This is where the entourage problem comes in. Coaches are often if not typically at the heart of the entourage. Even the International Olympic Committee recognizes there’s an entourage problem. The IOC athletes’ entourage commission is headed by none other than Sergey Bubka, who is also a vice president of track’s international governing body, the IAAF.
The Olympic world is awash, nearly daily, with stories of athletes using performance-enhancing drugs.
Where do you think those athletes learn about, or even get, or get directed to particular substances? Friends? Teammates? The internet? Doctors? Coaches?
Just to grab from the headlines: why do you think the U.S. Anti-Doping Agency or other interested authorities are perhaps so intrigued?
Beyond drugs, there is the issue of abuse.
Physical, mental, emotional and sexual.
When it works, the coach-athlete relationship can be extraordinary. When the relationship is sour or toxic, and let’s not pretend or be naive, venerating coaches would be the last thing a reasonable person would want to do.
To be clear, this is a London 2017 organizing committee initiative.
But if — when — things went bad, fingers would be pointed at the IAAF as well. Because that’s the way things inevitably go.
To its credit, it is encouraging that officials at the IAAF would not themselves introduce such a proposal without far-reaching debate and discussion. There, such a notion would go, for instance, to its coaches commission — and the prediction here is that those coaches would hate this proposal. What if, for instance, an athlete gets tagged for doping and a coach genuinely knew nothing about it?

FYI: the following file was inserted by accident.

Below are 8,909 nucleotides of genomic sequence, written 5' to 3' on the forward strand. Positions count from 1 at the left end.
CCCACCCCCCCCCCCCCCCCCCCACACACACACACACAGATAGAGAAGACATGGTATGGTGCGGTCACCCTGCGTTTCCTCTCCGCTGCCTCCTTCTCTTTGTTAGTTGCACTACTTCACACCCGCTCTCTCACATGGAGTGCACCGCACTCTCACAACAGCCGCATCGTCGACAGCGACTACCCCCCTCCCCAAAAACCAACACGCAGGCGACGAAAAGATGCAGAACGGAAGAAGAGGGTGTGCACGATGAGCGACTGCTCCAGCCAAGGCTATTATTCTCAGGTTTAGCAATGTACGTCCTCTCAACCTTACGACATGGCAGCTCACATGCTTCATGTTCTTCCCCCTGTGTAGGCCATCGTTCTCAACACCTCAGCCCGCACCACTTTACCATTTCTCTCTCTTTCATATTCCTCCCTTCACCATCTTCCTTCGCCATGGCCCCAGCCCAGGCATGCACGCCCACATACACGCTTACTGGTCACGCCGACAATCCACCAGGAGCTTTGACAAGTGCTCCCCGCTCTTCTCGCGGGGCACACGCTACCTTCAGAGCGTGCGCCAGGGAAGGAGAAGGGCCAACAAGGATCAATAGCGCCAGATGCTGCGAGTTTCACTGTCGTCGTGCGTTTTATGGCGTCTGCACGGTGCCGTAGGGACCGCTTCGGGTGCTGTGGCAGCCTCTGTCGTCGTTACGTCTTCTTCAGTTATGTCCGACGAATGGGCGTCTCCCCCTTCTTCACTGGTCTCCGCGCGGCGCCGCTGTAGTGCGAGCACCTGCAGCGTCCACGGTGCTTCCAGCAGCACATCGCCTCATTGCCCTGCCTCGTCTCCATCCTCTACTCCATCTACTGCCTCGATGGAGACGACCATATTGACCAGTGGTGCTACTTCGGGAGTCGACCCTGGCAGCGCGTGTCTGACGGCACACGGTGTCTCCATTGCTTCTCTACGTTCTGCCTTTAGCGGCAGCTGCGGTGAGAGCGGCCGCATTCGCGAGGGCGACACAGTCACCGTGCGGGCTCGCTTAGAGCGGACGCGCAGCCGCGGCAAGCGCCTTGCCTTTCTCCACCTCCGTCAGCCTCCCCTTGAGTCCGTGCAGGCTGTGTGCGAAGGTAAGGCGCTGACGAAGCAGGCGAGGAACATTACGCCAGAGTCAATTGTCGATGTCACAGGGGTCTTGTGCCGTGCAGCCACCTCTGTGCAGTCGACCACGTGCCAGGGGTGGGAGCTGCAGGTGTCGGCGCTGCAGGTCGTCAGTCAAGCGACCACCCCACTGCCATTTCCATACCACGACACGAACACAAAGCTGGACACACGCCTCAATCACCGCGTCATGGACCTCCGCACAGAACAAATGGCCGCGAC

The IAAF has already had a rough couple years grappling with allegations of corruption tied to its former president, Lamine Diack, connected to accusations of widespread doping in Russia.
Further to its credit, the IAAF has taken significant reform steps.
The IAAF is to be praised for launching a portal — six languages — for the reporting of doping.
It is to be praised for launching an integrity unit. That unit is charged with dealing with, among other issues, anti-doping, bribery and corruption, age manipulation, betting, competition results and transfers of allegiance.
It is to be praised for a newly launched “integrity code of conduct.” That code directs that “applicable persons” … “safeguard the dignity of individuals” and not “engage” in “any form of harassment, whether physical, verbal, mental, sexual or otherwise.”
It is otherwise silent on matters of safe sport, which have been a considerable focus in recent years in the United States. The IAAF, like a great many international federations, has been slow to recognize the many issues around safe sport, much less take action. Perhaps this world championships medals proposal can help serve as a jump-start to proactive consideration before a crisis dumps the IAAF into reactive mode.
In the meantime, and to reiterate: the owners of the idea to recognize coaches at the London 2017 world championships are London 2017 organizers.
Maybe before it sees the light of day this August those London 2017 organizers ought to do just a little bit more background work. There’s a big world out there beyond London, and a lot of issues to consider.